Climate-focused assets in open-end funds and ETFs jumped 30% in 18 months through June 30 to $534 billion, according to a Morningstar update published Sept. 26, but very few companies and countries are on track to achieve net-zero emissions by 2050.
The report, "Investing in Times of Climate Change," attributed the growth to both inflows and product development. Morningstar identified 1,400 funds with mandates related to climate as of June 30, up from just 200 in 2018.
The growth over the past five years comes from growing awareness of investment risks and opportunities related to climate change, Hortense Bioy, global director of sustainability research for Morningstar, said in a release on the report.
In Europe, with 84% of climate-related assets, it is also due to regulation, the report noted, while China and the U.S. have 8% and 6% market shares, respectively.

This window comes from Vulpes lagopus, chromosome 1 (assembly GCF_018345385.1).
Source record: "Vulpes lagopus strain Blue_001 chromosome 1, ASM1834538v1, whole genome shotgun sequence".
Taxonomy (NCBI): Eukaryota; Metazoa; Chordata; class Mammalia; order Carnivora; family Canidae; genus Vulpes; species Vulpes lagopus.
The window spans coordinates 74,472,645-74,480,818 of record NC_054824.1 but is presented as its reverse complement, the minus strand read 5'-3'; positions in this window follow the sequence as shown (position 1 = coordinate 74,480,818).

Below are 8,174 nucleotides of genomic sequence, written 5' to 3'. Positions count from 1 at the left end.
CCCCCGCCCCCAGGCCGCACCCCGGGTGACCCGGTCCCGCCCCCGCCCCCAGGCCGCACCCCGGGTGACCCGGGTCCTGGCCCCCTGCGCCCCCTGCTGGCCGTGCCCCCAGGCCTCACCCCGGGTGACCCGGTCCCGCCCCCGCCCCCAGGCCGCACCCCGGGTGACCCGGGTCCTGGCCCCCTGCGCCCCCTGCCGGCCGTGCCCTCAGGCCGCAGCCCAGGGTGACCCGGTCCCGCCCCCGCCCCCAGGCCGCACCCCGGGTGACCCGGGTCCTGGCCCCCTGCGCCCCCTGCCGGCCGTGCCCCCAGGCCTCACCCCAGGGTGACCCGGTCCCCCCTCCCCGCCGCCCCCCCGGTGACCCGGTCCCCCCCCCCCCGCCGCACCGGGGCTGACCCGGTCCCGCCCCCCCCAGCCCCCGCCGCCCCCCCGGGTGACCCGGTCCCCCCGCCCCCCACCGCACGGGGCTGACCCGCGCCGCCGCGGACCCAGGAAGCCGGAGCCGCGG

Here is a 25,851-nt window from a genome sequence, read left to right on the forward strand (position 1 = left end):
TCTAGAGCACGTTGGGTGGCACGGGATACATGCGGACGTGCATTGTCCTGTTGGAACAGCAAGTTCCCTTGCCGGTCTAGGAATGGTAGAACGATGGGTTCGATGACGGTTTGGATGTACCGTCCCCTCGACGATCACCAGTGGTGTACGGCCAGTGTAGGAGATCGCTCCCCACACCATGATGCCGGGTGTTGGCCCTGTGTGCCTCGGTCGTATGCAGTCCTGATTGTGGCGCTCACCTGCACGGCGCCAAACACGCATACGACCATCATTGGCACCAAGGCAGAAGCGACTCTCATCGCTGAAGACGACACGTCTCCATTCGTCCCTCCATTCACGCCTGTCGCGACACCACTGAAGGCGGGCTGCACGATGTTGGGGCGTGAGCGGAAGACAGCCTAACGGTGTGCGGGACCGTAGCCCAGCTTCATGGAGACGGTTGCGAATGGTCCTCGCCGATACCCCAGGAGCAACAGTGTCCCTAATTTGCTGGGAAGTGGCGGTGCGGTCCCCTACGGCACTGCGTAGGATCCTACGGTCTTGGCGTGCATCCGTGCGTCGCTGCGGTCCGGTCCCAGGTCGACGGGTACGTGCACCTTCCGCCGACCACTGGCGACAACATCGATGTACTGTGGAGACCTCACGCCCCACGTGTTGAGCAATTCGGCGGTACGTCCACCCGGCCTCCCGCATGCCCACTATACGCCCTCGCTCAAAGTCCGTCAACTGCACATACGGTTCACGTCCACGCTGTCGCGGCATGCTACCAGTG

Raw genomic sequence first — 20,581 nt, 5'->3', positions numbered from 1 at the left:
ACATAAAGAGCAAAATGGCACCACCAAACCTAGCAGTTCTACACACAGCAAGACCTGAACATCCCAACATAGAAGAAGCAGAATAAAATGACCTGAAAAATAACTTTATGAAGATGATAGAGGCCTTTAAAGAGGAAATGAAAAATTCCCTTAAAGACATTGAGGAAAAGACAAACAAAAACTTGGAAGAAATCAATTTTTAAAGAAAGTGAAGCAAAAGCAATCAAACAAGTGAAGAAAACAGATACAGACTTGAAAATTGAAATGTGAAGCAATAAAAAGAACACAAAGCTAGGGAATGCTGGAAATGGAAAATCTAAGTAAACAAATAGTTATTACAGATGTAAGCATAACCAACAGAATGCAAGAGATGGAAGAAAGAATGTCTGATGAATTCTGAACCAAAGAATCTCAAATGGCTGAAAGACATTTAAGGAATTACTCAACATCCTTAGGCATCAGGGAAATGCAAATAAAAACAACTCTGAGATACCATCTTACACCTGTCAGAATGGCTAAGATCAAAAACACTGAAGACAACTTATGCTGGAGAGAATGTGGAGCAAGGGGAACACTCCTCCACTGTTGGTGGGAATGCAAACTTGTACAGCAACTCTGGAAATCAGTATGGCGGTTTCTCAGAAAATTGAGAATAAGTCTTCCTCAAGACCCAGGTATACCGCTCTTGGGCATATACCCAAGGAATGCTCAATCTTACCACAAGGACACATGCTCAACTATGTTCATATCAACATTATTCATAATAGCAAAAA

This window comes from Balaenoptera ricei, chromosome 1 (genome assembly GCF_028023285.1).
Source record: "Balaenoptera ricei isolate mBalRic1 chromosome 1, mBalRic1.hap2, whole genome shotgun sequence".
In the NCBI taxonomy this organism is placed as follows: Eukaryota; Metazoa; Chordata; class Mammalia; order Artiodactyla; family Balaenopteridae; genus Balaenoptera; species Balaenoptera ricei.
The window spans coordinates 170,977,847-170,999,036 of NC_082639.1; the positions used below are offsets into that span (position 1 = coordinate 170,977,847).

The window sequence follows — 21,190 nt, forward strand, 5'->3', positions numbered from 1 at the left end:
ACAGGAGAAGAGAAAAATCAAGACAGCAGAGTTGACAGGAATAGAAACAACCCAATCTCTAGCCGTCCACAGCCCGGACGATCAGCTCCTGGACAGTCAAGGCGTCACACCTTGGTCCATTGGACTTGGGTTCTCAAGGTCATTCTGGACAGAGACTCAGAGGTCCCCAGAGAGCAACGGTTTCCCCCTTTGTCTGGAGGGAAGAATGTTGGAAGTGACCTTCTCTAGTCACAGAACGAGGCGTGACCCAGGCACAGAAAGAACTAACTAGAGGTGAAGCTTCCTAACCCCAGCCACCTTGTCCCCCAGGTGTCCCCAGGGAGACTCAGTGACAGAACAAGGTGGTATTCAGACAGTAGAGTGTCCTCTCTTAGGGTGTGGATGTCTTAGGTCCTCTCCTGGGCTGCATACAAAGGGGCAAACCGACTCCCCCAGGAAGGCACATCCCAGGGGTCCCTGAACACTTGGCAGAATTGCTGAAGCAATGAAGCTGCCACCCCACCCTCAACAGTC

In the U.S., the much-anticipated growth expected from the Inflation Reduction Act so far has only reached 4% in the past 18 months, or $31.7 billion, "against the backdrop of high oil and gas prices, as well as falling valuations in renewable energy stocks," Morningstar said.
Despite the overall growth, there is "a gloomy reality" that there is no alignment with the goal of limiting global warming to 1.5 degrees Celsius, said Bioy, with the funds "investing in a tiny pool of companies and countries" on track to achieve net-zero emissions by 2050.
According to a Sept. 25 report from the International Energy Agency, record growth in clean energy makes that 1.5 degrees Celsius goal possible, but it will require a jump in clean energy investment from $1.8 trillion this year to $4.5 trillion annually in the next decade and for fossil fuel demand to fall significantly by 2030.